The government’s new Voter ID laws risk significantly undermining political participation, according to new polling commissioned by the cross party think tank Demos.
The think tank argues that the new laws mean that both voters who are traditionally engaged and those who are traditionally disengaged from the democratic process are now less likely to vote.
The polling, based on a nationally representative sample of over 2,000 people, found that:
- 8% of low income people don’t have ID compared to 3% among the entire UK population. Extrapolated across England, that would equate to approximately 1.1 million low-income people.
- Of people without ID, 77% are in social grades C2, D and E.
- Of people who don’t have ID, 39% think voting in local elections is either very important or important and 32% think voting in local elections is either not at all important or not very important.
- BME groups are 19 percentage points less likely than white people to think voting in local elections is very important or important (54% vs 73%); more specifically, less than half of Black people (49%) think voting in local elections is important. BME groups are 7 percentage points more likely than white people to think voting in local elections is not at all important or not very important (19% vs 12%).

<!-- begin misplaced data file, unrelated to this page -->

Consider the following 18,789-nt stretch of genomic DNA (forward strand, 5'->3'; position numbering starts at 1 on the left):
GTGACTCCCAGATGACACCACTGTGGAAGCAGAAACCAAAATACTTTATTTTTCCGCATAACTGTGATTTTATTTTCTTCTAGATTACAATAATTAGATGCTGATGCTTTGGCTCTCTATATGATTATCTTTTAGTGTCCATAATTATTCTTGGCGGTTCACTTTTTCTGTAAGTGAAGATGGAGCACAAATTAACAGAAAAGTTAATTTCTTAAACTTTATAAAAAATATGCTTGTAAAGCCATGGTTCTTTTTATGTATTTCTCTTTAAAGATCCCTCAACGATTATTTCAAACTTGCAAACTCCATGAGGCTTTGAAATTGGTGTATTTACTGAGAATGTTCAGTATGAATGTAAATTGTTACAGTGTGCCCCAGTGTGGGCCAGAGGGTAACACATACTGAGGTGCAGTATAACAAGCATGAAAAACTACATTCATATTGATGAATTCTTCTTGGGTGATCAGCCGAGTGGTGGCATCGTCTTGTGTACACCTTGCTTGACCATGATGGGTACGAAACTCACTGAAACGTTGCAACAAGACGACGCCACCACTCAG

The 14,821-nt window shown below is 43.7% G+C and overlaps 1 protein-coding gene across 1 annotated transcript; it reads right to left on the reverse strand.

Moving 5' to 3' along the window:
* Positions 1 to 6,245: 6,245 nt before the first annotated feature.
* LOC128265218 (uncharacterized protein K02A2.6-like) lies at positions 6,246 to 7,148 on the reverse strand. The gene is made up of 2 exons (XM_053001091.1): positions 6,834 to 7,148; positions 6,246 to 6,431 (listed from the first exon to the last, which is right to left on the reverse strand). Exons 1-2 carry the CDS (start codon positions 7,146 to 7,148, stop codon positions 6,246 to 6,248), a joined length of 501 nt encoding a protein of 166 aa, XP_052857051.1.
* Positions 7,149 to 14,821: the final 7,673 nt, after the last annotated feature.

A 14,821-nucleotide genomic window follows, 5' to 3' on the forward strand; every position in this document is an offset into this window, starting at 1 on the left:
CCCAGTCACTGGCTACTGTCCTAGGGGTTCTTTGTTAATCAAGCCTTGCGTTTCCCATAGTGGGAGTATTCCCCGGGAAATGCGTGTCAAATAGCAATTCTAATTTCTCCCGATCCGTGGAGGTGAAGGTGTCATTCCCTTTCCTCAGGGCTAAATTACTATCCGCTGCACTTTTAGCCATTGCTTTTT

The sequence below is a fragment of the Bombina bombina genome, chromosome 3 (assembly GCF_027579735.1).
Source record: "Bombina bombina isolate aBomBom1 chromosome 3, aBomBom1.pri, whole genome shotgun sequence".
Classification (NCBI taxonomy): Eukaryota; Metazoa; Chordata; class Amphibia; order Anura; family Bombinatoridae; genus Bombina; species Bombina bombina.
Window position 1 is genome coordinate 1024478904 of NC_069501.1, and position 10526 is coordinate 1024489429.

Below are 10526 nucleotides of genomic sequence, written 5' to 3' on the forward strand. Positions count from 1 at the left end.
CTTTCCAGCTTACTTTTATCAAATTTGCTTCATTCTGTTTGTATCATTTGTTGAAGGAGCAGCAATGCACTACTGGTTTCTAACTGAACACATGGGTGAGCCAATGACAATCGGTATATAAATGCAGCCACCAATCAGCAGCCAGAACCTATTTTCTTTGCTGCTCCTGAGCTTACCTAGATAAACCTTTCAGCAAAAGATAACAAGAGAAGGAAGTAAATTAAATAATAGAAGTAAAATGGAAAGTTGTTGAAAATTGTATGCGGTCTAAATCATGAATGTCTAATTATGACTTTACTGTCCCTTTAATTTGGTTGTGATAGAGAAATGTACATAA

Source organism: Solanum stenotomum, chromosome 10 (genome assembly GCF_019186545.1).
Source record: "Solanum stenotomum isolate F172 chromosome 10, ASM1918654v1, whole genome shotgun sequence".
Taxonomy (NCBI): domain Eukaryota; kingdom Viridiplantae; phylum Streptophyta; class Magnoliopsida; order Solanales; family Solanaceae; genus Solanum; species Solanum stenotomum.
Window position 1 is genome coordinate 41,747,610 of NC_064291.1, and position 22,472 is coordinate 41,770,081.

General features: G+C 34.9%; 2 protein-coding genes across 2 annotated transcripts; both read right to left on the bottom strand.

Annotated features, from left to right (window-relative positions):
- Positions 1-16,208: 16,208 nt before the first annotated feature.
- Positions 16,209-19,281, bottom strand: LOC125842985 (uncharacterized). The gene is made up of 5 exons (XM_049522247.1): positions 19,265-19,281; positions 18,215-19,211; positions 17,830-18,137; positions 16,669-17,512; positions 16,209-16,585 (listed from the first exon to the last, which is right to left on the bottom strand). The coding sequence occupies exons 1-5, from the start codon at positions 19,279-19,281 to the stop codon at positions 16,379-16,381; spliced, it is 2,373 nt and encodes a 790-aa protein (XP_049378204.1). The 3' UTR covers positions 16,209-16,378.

- People from lower socio-economic backgrounds are 14 percentage points less likely than people from higher socio-economic backgrounds to think voting in local elections is very important or important (64% vs 78%). People from lower socio-economic backgrounds are 8 percentage points more likely than people from higher socio-economic backgrounds to think voting in local elections is not at all important or not very important (17% vs 9%).
New laws introduced by the government mean that voters going to the polls for the local elections on 4th May will now need to show photo ID at polling stations. The same rules will also apply to Police and Crime Commissioner elections, parliamentary by-elections. From October 2023, the same rules will apply to general elections.
This has prompted warnings that voters who don’t have the correct ID will be discouraged from voting, with certain groups, such as ethnic minorities, disproportionately affected.
Demos says that their polling results confirm these fears, and are calling on the government to ensure low income and traditionally disenfranchised voters are not deterred from the democratic process.
Stephen Walcott, Researcher at Demos, said:
“Our polling shows that, as expected, groups traditionally marginalised from the political process are already less likely to view voting as important. The government’s measures will further disenfranchise these groups and simply lead to more disillusionment. Less expected is that among those who do see voting as an important function, a significant number of them won’t be able to. The government has somehow managed to disenfranchise people at both ends of the scale.
“The government must rethink its Voter ID policy. We need to eliminate political exclusion and ensure the system attracts participation, rather than undermines it. As things stand May 4th could mark an historic low for political participation.”